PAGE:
Hearing begins on fate of Missouri's lone abortion clinic

Hearing begins on fate of Missouri's lone abortion clinic

ST. LOUIS (AP) — The fate of Missouri’s only abortion clinic is at stake as a member of the state’s Administrative Hearing Commission begins hearing arguments over whether the Planned Parenthood clinic at 4251 Forest Park Ave. can keep its abortion license.

The hearing, at a downtown St. Louis state office building, is expected to last five days. Missouri officials have asked St. Louis police for heightened security because the licensing issue has generated protests from those on both sides of the debate.

The state has said that part of the reason it is seeking to remove the license is a series of “failed abortions.”

Assistant Attorney General John Sauer outlined details of those cases.

In one, he said, a woman had to undergo up to five procedures over four days to complete the abortion. In another, a woman bled heavily after doctors failed to recognize a condition that put her at higher than normal risk.

Sauer cited a third incident in which a woman had an abortion but later had to return for a second one because the doctor had missed that she was pregnant with twins.

Donna Harrison, executive director of the American Association of Pro-Life Obstetricians and Gynecologists, was called as an expert witness by the state and reviewed the records. She said there was no indication that adequate follow-up exams had been done on the patient.

“There is a much higher risk of infection” if fetal parts remain in a woman’s uterus after an abortion, Harrison said.

But Planned Parenthood’s attorney, Chuck Hatfield, played a video deposition of William Koebel, director of the section of the health department responsible for abortion clinic licensing, who was asked if the facility was deemed unsafe.

“Not that I recall,” Koebel said.

Hatfield said that after a March inspection, the health department had “moved the goal line” in an effort to take away the clinic’s license.

On Monday Koebel said that an inspection on March 11-13 discovered that no complication reports had been filed for a woman who had to undergo multiple procedures before her abortion was complete.

That incident prompted Koebel to request records of all incidents of women who had to undergo multiple abortion procedures. Four women were found. Details of the fourth were not outlined Monday.

Planned Parenthood officials said at the hearing that the state had cherry-picked four difficult cases out of thousands of successful abortions.

Commissioner Sreenivasa Rao Dandamudi is presiding over the hearing. A commission official said that in his role, Dandamudi “acts as an independent trial judge.”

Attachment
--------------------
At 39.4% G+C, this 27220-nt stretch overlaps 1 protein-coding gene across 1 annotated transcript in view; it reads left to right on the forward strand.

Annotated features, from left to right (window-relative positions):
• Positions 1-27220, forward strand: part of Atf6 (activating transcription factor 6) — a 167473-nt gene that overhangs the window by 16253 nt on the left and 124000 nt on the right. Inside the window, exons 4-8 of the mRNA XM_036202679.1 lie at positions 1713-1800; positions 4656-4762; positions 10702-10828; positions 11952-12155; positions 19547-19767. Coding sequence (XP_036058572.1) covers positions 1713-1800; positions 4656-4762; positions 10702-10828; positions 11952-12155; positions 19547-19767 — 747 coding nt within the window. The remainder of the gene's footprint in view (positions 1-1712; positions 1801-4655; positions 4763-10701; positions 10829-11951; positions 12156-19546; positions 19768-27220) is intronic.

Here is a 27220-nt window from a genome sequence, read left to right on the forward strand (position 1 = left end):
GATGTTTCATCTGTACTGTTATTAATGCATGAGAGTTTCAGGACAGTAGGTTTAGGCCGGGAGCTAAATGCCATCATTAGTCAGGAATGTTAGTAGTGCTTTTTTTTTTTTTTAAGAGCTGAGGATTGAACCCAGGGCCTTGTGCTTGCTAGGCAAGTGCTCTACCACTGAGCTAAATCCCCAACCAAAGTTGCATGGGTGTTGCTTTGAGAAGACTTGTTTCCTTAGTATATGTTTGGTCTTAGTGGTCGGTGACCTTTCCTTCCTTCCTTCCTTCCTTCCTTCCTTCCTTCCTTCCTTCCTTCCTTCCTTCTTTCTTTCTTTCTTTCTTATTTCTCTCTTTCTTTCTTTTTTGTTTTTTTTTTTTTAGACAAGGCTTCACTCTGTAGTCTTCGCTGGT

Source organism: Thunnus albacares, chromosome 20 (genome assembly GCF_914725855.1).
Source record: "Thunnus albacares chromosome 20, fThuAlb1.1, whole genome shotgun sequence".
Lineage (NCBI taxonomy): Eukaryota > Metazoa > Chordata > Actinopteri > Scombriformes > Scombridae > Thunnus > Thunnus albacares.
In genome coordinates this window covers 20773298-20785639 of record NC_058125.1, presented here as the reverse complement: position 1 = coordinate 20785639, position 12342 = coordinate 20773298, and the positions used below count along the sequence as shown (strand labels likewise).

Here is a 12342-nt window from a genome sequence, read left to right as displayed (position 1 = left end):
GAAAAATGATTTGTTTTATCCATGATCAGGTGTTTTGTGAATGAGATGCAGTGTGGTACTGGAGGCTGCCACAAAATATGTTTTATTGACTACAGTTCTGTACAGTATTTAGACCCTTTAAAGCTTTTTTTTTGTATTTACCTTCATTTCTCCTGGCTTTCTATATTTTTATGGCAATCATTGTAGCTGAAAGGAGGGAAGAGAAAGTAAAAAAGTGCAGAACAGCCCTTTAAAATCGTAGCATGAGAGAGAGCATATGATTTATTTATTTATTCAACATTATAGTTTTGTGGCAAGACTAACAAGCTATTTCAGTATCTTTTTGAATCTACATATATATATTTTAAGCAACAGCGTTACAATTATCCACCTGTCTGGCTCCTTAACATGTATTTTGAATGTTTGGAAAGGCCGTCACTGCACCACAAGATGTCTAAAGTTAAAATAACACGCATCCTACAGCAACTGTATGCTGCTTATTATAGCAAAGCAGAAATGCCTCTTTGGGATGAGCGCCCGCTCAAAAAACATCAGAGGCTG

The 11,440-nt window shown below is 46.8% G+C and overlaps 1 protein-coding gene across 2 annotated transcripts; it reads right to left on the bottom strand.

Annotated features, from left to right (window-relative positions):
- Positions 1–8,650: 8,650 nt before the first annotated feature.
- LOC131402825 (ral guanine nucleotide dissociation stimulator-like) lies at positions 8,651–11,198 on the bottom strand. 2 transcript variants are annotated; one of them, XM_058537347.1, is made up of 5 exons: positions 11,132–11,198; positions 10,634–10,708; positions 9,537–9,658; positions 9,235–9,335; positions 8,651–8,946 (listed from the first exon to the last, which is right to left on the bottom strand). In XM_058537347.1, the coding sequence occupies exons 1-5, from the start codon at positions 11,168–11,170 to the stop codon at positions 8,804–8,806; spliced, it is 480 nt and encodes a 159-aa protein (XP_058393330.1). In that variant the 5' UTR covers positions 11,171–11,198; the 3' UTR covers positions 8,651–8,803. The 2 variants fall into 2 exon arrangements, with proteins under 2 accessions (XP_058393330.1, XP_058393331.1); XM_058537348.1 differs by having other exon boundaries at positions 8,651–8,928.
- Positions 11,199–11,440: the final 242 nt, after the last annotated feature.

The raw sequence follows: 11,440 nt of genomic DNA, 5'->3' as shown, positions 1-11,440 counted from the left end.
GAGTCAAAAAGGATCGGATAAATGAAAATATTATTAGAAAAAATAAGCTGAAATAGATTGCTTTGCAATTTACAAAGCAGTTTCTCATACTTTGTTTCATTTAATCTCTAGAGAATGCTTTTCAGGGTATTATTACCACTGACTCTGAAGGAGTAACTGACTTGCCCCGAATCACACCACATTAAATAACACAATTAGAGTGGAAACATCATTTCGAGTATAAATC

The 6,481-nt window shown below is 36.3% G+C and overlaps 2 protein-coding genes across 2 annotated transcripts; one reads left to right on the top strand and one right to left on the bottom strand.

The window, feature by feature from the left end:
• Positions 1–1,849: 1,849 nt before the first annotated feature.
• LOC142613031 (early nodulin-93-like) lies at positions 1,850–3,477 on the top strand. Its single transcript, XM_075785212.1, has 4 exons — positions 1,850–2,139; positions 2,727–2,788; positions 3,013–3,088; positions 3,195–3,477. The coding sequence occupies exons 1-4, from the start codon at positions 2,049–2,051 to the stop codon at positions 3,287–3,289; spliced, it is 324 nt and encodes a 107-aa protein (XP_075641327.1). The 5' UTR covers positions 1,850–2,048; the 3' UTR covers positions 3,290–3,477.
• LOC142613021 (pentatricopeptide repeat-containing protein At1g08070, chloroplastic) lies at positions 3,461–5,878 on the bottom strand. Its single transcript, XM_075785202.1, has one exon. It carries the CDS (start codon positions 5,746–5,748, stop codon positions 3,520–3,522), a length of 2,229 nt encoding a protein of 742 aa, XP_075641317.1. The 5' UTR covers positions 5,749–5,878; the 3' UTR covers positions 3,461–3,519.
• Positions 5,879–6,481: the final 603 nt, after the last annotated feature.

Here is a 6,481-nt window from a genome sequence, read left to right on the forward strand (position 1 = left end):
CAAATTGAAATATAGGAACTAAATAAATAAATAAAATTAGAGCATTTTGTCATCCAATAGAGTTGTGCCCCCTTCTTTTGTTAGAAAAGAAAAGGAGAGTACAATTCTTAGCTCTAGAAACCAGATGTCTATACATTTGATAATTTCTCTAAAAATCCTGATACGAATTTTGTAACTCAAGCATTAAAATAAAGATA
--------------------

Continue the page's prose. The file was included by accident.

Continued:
A ruling isn’t expected until February at the earliest.

If the license revocation is allowed, Missouri would become the first state since 1974, the year after the Supreme Court’s Roe v. Wade decision, without a functioning abortion clinic. The battle also comes as abortion rights supporters raise concerns that conservative-led states, including Missouri, are attempting to end abortion through tough new laws and tighter regulation.

Planned Parenthood has been battling the Missouri Department of Health and Senior Services for months to try to keep its St. Louis clinic open.

The state health department has sought to interview physicians involved in the “failed” abortions, including medical residents who no longer work there.

Planned Parenthood has said that it can’t force them to talk and that the state’s concerns were addressed long ago.

Attorneys for the health department wrote in legal filings to the commission that the physicians’ refusal to talk “presents the final, critical obstacle.”

Missouri is among several states to pass new restrictions on abortions in the hope that the increasingly conservative U.S. Supreme Court will eventually overturn Roe v. Wade. Gov. Mike Parson, a Republican, signed legislation in May banning abortions at or beyond eight weeks of pregnancy, with exceptions for medical emergencies but not for rape or incest.

A federal judge in August temporarily blocked implementation of the law until the legal challenge plays out in court, which could take several months.

While the Missouri case unfolded, Planned Parenthood quietly built a new abortion clinic in Illinois, just across the Mississippi River from St. Louis. The 18,000-square-foot clinic in Fairview Heights, 12 miles east of St. Louis, opened Wednesday, in part to meet the demand for abortions from Missouri residents.

Missouri women have been increasingly getting abortions at the Hope Clinic for Women in Granite City, Ill. Deputy Director Alison Dreith said 58 percent of the abortions performed at the Hope Clinic through August of this year involved Missouri women, compared with 37 percent involving Illinois women.

Another abortion clinic sits in Overland Park, Kan., 2 miles from the state line. Information from the state of Kansas shows about 3,300 of the 7,000 abortions performed there last year involved Missouri residents.

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